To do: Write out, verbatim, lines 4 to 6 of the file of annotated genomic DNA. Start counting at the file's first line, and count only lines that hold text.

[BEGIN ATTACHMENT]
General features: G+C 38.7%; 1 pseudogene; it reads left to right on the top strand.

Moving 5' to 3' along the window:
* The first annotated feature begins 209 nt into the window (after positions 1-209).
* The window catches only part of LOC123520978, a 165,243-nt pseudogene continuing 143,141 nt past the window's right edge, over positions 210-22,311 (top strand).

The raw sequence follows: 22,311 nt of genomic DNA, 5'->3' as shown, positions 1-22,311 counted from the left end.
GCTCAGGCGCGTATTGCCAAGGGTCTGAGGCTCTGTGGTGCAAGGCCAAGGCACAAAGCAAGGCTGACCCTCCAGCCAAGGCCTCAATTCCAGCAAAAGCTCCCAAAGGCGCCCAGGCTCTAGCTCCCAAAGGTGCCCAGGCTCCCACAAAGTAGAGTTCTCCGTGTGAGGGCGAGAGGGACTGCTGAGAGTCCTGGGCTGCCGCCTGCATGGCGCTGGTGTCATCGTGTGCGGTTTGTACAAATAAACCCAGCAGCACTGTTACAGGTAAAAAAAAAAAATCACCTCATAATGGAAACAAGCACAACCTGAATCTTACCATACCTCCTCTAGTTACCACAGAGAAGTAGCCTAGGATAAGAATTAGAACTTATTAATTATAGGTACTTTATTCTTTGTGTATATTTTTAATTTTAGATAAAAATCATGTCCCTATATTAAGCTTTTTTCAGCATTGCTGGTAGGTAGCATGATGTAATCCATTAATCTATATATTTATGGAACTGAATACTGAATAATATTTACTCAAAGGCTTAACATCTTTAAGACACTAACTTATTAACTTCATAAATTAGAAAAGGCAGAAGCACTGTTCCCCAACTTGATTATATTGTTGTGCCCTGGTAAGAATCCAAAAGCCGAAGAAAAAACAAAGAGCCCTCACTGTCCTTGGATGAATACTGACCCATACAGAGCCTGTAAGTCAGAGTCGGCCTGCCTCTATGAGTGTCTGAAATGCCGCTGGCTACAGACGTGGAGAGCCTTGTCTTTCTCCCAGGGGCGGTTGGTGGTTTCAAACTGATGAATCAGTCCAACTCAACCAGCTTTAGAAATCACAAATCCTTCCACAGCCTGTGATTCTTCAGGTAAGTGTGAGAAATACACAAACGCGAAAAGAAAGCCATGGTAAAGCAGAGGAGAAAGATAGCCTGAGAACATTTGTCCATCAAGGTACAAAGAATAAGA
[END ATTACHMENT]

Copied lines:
* The window catches only part of LOC123520978, a 165,243-nt pseudogene continuing 143,141 nt past the window's right edge, over positions 210-22,311 (top strand).

The raw sequence follows: 22,311 nt of genomic DNA, 5'->3' as shown, positions 1-22,311 counted from the left end.
GCTCAGGCGCGTATTGCCAAGGGTCTGAGGCTCTGTGGTGCAAGGCCAAGGCACAAAGCAAGGCTGACCCTCCAGCCAAGGCCTCAATTCCAGCAAAAGCTCCCAAAGGCGCCCAGGCTCTAGCTCCCAAAGGTGCCCAGGCTCCCACAAAGTAGAGTTCTCCGTGTGAGGGCGAGAGGGACTGCTGAGAGTCCTGGGCTGCCGCCTGCATGGCGCTGGTGTCATCGTGTGCGGTTTGTACAAATAAACCCAGCAGCACTGTTACAGGTAAAAAAAAAAAATCACCTCATAATGGAAACAAGCACAACCTGAATCTTACCATACCTCCTCTAGTTACCACAGAGAAGTAGCCTAGGATAAGAATTAGAACTTATTAATTATAGGTACTTTATTCTTTGTGTATATTTTTAATTTTAGATAAAAATCATGTCCCTATATTAAGCTTTTTTCAGCATTGCTGGTAGGTAGCATGATGTAATCCATTAATCTATATATTTATGGAACTGAATACTGAATAATATTTACTCAAAGGCTTAACATCTTTAAGACACTAACTTATTAACTTCATAAATTAGAAAAGGCAGAAGCACTGTTCCCCAACTTGATTATATTGTTGTGCCCTGGTAAGAATCCAAAAGCCGAAGAAAAAACAAAGAGCCCTCACTGTCCTTGGATGAATACTGACCCATACAGAGCCTGTAAGTCAGAGTCGGCCTGCCTCTATGAGTGTCTGAAATGCCGCTGGCTACAGACGTGGAGAGCCTTGTCTTTCTCCCAGGGGCGGTTGGTGGTTTCAAACTGATGAATCAGTCCAACTCAACCAGCTTTAGAAATCACAAATCCTTCCACAGCCTGTGATTCTTCAGGTAAGTGTGAGAAATACACAAACGCGAAAAGAAAGCCATGGTAAAGCAGAGGAGAAAGATAGCCTGAGAACATTTGTCCATCAAGGTACAAAGAATAAGA